Nightmares are not the only kind of bad dream. More often a dream is considered bad because it is disturbing or because you feel unsettled when you wake, so your should also consider your feelings post-dream. For example, I once had a dream in slow motion. It was so slow it was laughable. What wasn’t laughable was the killer wielding a butcher knife running at glacial speed behind my car that was flooring it at a fast and furious five miles per hour. Even when I woke up, my first thought was WTF, not OMG I’m so afraid.  I was unnerved by having a slow motion dream. Clearly, speed, or lack thereof, was a more prominent symbol than the guy running behind my car.

As I said earlier, a dream about zombies is my mind’s way of getting my attention. This means the other attempts at getting my attention have not worked. I’ve pushed past the anxiety, irritable gut, headaches, sleepless nights, bad dreams, and eating problems and continue to do the thing in my waking life that is draining me.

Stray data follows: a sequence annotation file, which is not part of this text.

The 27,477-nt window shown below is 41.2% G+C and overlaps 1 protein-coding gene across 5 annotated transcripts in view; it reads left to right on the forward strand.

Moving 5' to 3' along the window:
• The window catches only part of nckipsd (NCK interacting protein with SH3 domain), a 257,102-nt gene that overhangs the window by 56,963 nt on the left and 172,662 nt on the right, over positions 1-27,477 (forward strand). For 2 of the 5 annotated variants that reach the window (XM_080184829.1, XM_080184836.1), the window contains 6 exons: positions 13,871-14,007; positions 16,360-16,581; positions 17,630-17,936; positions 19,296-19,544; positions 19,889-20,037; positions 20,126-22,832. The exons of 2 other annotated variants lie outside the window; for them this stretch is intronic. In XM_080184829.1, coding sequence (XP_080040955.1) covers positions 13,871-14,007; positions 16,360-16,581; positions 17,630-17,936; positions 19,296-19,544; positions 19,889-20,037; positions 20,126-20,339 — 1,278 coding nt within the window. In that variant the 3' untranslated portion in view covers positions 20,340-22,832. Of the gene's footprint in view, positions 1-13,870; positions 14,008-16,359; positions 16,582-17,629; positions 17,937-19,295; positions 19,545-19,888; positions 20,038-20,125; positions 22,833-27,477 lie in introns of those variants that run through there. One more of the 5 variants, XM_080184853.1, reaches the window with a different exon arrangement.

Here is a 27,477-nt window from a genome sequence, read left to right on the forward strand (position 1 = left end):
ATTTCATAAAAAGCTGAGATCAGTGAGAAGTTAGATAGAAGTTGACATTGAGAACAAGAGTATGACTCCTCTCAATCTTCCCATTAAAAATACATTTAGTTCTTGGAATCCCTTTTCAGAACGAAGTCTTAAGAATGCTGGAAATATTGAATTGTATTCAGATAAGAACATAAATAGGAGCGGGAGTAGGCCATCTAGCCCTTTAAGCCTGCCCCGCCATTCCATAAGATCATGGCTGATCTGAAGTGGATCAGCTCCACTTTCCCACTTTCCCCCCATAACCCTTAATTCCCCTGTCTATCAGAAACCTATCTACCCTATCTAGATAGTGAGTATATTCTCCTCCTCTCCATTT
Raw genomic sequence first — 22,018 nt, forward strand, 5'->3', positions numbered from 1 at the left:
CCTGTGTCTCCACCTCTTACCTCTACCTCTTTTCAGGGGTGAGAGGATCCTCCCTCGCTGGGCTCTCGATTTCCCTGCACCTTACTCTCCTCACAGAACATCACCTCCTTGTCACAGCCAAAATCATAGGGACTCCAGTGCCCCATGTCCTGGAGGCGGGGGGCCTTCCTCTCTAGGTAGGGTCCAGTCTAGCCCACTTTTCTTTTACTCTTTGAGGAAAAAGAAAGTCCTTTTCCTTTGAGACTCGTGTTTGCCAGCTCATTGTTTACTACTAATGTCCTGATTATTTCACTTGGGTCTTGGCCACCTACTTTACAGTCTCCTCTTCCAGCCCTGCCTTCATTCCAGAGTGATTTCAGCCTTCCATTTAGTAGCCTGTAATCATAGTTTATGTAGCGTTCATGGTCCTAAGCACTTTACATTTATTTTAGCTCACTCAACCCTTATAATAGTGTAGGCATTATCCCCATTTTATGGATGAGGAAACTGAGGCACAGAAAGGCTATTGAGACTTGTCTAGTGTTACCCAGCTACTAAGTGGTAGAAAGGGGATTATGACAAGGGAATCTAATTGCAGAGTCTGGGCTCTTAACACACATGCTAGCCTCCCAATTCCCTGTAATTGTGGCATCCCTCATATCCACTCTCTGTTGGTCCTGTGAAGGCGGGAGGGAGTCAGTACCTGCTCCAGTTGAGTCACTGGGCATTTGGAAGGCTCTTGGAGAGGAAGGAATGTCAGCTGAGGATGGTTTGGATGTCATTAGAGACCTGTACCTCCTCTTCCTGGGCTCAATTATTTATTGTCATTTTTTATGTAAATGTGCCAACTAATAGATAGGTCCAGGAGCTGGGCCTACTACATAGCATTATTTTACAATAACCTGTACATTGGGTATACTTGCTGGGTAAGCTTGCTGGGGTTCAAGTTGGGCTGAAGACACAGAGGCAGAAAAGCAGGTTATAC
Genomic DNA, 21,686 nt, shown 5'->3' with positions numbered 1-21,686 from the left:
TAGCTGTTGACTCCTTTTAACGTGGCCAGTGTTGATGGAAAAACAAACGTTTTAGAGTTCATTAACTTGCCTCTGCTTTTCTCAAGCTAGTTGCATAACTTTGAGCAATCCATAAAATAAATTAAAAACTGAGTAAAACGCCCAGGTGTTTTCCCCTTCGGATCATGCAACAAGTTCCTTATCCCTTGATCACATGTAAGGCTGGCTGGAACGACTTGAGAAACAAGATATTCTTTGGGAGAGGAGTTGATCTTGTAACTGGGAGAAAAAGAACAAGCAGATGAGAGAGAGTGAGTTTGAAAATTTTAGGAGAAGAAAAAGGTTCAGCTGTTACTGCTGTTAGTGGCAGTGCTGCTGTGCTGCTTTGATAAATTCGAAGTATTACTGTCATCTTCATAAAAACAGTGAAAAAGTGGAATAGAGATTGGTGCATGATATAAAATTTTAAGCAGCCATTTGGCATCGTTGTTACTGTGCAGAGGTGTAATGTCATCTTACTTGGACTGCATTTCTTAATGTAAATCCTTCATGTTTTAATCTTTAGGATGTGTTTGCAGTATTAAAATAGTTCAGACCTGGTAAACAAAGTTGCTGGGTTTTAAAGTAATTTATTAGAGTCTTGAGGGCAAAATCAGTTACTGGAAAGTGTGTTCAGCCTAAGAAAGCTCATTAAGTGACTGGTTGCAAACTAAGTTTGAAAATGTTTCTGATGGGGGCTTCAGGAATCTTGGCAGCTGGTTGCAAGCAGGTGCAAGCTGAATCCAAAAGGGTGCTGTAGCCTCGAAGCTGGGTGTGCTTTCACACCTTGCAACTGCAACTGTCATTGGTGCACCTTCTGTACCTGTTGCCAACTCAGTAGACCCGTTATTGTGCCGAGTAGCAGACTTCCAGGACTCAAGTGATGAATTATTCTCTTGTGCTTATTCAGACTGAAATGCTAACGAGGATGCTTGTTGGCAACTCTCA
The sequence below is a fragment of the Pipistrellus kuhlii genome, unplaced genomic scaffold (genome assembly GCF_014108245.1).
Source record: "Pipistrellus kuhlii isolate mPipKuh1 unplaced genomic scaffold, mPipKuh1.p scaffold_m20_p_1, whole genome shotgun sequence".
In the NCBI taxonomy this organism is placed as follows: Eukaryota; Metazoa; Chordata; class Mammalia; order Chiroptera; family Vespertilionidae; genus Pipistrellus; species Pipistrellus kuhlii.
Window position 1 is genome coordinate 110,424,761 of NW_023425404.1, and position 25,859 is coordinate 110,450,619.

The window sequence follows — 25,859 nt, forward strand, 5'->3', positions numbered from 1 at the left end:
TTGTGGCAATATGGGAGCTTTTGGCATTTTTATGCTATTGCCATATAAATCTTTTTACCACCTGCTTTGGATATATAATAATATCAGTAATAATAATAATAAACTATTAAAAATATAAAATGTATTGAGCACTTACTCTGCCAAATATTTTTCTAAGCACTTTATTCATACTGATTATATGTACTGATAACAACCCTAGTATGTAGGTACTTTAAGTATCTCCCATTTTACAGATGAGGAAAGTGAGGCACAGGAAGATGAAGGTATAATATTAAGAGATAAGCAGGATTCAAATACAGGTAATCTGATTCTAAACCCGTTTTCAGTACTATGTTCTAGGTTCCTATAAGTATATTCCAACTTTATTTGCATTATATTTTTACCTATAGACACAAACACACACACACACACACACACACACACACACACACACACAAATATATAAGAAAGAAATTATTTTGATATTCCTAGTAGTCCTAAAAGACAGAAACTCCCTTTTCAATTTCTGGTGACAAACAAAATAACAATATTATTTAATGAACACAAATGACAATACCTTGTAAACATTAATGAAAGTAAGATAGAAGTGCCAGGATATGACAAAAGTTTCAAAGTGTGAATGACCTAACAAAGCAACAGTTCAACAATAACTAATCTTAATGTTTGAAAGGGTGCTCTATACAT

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The Dream

Zombies usually come for me in my grandmother’s neighborhood (the place my subconscious considers my home base). There’s lots of fire as several homes are burning to the ground. I can hear a few gunshots as people are defending themselves against the zombies and I am in my house hunkered down. Then there is silence and I know without a shadow of a doubt I am one of the last left. And soon after that realization, I am surrounded, and the zombies are getting in forcing me to flee to find safer ground. I’m house hopping with my scant supplies and minuscule weaponry, praying for the sun to come up. Apparently, my zombies are also vampiric and cannot withstand the day. I feel terrified, helpless, and overwhelmed every single minute of this dream. I also feel alone. Let’s look at what a dream dictionary has to say about my zombies.